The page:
Photo courtesy of Beaumont Design of contemporary latrines in a developing area, where Andrew Whitesell is researching and learning how to implement the Omni-Ingestor.
Night soil, as untreated human excrement collected from latrines or sitting on open-air fields is sometimes called, festers with disease-causing pathogens. Exposure to such matter affects hundreds of thousands of people in the developing world, causing cholera, ascariasis, encephalitis, and other flesh-eating diseases. “It’s hell on earth,” says Andrew Whitesell of Beaumont Design, based at the Mānoa Innovation Center. In response, he and his team are helping design an efficient, adaptable way to prevent populations from being exposed to human waste, while turning this discharge into resources: the Omni-Ingestor program, funded by the Bill and Melinda Gates Foundation.
“This is a four-phase project including the Reinvent the Toilet Challenge, or ‘next-generation toilets’ that don’t require sewer connection or electricity; the Omni-Processor; and the Omni-Ingestor,” says Whitesell, who is project manager of the Fecal Sludge Omni-Ingestor program. “Our goal is to create a system that pumps out waste water from latrine pits and septic tanks, eliminating the need for pump trucks to come as often, if at all.” In some places, this will mean that communities will no longer have to dig out latrines by shovel and bucket. After pumping, the waste is delivered to the Omni-Processor, which coverts sludge and water into energy and drinkable water.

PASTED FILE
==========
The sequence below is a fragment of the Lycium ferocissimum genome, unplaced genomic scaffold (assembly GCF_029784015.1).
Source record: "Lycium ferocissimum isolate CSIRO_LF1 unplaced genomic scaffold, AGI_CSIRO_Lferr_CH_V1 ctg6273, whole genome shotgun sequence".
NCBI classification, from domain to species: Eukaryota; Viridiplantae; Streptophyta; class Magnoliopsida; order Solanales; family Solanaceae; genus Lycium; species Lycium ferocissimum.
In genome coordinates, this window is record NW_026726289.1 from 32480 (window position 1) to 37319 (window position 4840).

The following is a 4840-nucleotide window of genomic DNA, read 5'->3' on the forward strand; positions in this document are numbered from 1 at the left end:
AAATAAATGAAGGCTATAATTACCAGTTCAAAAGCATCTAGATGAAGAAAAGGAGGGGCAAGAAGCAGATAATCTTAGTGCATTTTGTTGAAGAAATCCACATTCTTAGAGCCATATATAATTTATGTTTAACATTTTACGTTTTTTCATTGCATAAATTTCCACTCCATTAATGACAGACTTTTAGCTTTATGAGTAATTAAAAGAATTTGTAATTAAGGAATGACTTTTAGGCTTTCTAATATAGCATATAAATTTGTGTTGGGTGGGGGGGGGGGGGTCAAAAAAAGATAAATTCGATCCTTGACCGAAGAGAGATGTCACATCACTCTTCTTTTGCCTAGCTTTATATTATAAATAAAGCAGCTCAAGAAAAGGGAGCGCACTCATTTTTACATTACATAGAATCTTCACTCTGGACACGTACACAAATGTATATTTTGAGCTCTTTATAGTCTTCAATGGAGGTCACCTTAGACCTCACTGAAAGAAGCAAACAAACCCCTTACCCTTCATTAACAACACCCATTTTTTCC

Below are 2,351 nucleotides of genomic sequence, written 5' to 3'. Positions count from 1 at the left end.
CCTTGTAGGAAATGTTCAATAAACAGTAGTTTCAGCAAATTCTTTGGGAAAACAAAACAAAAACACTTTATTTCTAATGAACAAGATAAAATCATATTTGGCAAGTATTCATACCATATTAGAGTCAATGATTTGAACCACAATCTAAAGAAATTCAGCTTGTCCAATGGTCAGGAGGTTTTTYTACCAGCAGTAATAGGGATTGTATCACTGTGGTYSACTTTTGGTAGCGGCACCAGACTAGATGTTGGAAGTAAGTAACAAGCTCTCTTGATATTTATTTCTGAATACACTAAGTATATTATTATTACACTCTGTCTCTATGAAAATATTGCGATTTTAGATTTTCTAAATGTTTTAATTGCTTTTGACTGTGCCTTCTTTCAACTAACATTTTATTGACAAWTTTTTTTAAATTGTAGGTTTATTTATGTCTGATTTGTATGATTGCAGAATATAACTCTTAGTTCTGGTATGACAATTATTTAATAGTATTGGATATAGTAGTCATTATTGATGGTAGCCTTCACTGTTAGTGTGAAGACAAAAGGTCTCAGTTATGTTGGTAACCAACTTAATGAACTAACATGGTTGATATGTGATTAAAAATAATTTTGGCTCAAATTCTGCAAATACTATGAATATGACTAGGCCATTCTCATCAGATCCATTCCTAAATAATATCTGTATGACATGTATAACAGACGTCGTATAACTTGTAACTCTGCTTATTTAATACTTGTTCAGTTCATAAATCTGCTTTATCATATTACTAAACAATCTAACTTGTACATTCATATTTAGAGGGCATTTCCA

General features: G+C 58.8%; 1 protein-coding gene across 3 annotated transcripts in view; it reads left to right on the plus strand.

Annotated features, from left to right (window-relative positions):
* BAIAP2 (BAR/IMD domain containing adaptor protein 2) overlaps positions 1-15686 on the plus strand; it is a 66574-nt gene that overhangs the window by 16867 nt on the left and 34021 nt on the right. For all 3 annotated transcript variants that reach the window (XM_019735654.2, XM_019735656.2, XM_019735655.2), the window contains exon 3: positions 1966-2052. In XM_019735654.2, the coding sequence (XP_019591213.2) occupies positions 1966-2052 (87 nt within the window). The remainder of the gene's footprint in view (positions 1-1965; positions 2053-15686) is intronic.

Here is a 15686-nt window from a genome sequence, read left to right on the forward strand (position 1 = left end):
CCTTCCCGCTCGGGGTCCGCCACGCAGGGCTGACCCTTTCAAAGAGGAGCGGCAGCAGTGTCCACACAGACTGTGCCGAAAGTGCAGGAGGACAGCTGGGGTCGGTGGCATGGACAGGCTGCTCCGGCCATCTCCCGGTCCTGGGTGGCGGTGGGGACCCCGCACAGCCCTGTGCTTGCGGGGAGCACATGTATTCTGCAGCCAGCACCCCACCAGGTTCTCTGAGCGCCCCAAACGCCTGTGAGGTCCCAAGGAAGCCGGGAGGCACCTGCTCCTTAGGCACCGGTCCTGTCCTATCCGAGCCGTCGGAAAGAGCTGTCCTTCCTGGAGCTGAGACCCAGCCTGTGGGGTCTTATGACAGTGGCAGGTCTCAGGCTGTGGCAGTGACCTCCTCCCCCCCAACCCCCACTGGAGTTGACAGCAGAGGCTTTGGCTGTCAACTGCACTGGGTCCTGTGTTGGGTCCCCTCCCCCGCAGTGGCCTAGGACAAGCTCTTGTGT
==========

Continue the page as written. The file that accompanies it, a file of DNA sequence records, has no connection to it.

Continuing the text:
The need for better sanitation practices is clear, yet this simple premise has only recently motivated innovative technological solutions to sanitation issues, like the ones funded by the Gates Foundation. Investing in transformative technologies, like the groundbreaking Janicki Omni-Processor, which turns human waste into clean water, the foundation hopes to solve the sanitation problem altogether. Bill Gates raises his poop water glass every chance he gets to help boost the initiative (check out his air time with Jimmy Fallon). And in fact, if this plan works, it could show how inefficiently sewage is managed in the United States, where centralized sewer systems discharge water and use energy, instead of returning resources to the community.
A mechanical engineer, Whitesell previously worked for a medical device company in Hawai‘i developing a semi-non-invasive surgical detection system before starting his own consulting business in California in 2011. At the time, the Gates Foundation put out a call for proposals for the Omni-Ingestor program. Whitesell contacted a friend who had experience working with pumps to develop a design concept. He proceeded with his proposal, and was among the six companies chosen. “The senior program officer says to me, ‘We don’t want to hire you. We want to hire your subcontractor, and we want you to manage the entire program.’”
For three years, Whitesell has traveled to the slums of India, Africa, Bangladesh, and back home to the Mānoa Innovation Center, where he and his team, led by Christopher Chock, continue research and development. “The goal is to be able pump 100 percent of the waste in the world, and in order to do this, we need a rugged system that can handle a wide range of environmental conditions, and we need it to be affordable,” says Whitesell. “We also need to consider diet, religion, roads, construction techniques, rainfall, temperature, and whether or not there’s a war zone nearby. This project is so challenging because there are so many variables.”
Even in non-developing countries, Whitesell says, “There is no limit to where you can use it.” If disaster did strike Hawai‘i, would the Omni-Ingestor program be able to help? Whitesell seems to think so. “We would need about a hundred systems to be able to pump all the water we use, but we could do it.”